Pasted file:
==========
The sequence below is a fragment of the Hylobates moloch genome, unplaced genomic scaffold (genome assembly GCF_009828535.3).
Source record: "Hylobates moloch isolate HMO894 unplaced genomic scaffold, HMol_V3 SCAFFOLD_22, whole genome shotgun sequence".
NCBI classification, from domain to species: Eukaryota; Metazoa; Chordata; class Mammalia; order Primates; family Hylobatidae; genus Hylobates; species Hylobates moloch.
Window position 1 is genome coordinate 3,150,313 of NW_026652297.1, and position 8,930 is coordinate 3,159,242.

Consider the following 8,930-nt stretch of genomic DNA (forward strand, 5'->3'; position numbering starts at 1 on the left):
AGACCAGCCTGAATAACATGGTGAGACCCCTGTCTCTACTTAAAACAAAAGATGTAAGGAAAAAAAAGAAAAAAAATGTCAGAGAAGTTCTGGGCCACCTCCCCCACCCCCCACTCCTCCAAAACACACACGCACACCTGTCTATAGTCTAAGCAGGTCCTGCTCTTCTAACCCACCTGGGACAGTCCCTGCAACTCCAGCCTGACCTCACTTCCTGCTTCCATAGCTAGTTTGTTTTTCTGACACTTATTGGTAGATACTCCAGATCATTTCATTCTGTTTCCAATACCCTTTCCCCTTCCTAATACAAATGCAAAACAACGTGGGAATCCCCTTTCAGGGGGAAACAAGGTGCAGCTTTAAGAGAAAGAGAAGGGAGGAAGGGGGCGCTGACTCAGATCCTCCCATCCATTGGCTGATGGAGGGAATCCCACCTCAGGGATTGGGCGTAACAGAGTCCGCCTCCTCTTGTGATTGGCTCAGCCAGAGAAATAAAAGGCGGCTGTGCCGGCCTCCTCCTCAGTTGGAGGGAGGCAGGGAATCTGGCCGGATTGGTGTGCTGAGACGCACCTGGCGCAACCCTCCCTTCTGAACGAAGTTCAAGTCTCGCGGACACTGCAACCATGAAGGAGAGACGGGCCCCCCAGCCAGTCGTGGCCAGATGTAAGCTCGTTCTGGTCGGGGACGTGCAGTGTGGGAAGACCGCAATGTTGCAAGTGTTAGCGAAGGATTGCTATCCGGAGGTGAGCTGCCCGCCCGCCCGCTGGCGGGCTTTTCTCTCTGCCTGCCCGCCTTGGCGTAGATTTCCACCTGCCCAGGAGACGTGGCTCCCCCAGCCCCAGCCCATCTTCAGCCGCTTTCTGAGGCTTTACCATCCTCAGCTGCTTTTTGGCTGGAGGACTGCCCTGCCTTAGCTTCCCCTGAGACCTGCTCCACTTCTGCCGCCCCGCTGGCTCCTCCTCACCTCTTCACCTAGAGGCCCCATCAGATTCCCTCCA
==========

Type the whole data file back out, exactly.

The sequence below is a fragment of the Hylobates moloch genome, unplaced genomic scaffold (genome assembly GCF_009828535.3).
Source record: "Hylobates moloch isolate HMO894 unplaced genomic scaffold, HMol_V3 SCAFFOLD_22, whole genome shotgun sequence".
NCBI classification, from domain to species: Eukaryota; Metazoa; Chordata; class Mammalia; order Primates; family Hylobatidae; genus Hylobates; species Hylobates moloch.
Window position 1 is genome coordinate 3,150,313 of NW_026652297.1, and position 8,930 is coordinate 3,159,242.

Consider the following 8,930-nt stretch of genomic DNA (forward strand, 5'->3'; position numbering starts at 1 on the left):
AGACCAGCCTGAATAACATGGTGAGACCCCTGTCTCTACTTAAAACAAAAGATGTAAGGAAAAAAAAGAAAAAAAATGTCAGAGAAGTTCTGGGCCACCTCCCCCACCCCCCACTCCTCCAAAACACACACGCACACCTGTCTATAGTCTAAGCAGGTCCTGCTCTTCTAACCCACCTGGGACAGTCCCTGCAACTCCAGCCTGACCTCACTTCCTGCTTCCATAGCTAGTTTGTTTTTCTGACACTTATTGGTAGATACTCCAGATCATTTCATTCTGTTTCCAATACCCTTTCCCCTTCCTAATACAAATGCAAAACAACGTGGGAATCCCCTTTCAGGGGGAAACAAGGTGCAGCTTTAAGAGAAAGAGAAGGGAGGAAGGGGGCGCTGACTCAGATCCTCCCATCCATTGGCTGATGGAGGGAATCCCACCTCAGGGATTGGGCGTAACAGAGTCCGCCTCCTCTTGTGATTGGCTCAGCCAGAGAAATAAAAGGCGGCTGTGCCGGCCTCCTCCTCAGTTGGAGGGAGGCAGGGAATCTGGCCGGATTGGTGTGCTGAGACGCACCTGGCGCAACCCTCCCTTCTGAACGAAGTTCAAGTCTCGCGGACACTGCAACCATGAAGGAGAGACGGGCCCCCCAGCCAGTCGTGGCCAGATGTAAGCTCGTTCTGGTCGGGGACGTGCAGTGTGGGAAGACCGCAATGTTGCAAGTGTTAGCGAAGGATTGCTATCCGGAGGTGAGCTGCCCGCCCGCCCGCTGGCGGGCTTTTCTCTCTGCCTGCCCGCCTTGGCGTAGATTTCCACCTGCCCAGGAGACGTGGCTCCCCCAGCCCCAGCCCATCTTCAGCCGCTTTCTGAGGCTTTACCATCCTCAGCTGCTTTTTGGCTGGAGGACTGCCCTGCCTTAGCTTCCCCTGAGACCTGCTCCACTTCTGCCGCCCCGCTGGCTCCTCCTCACCTCTTCACCTAGAGGCCCCATCAGATTCCCTCCA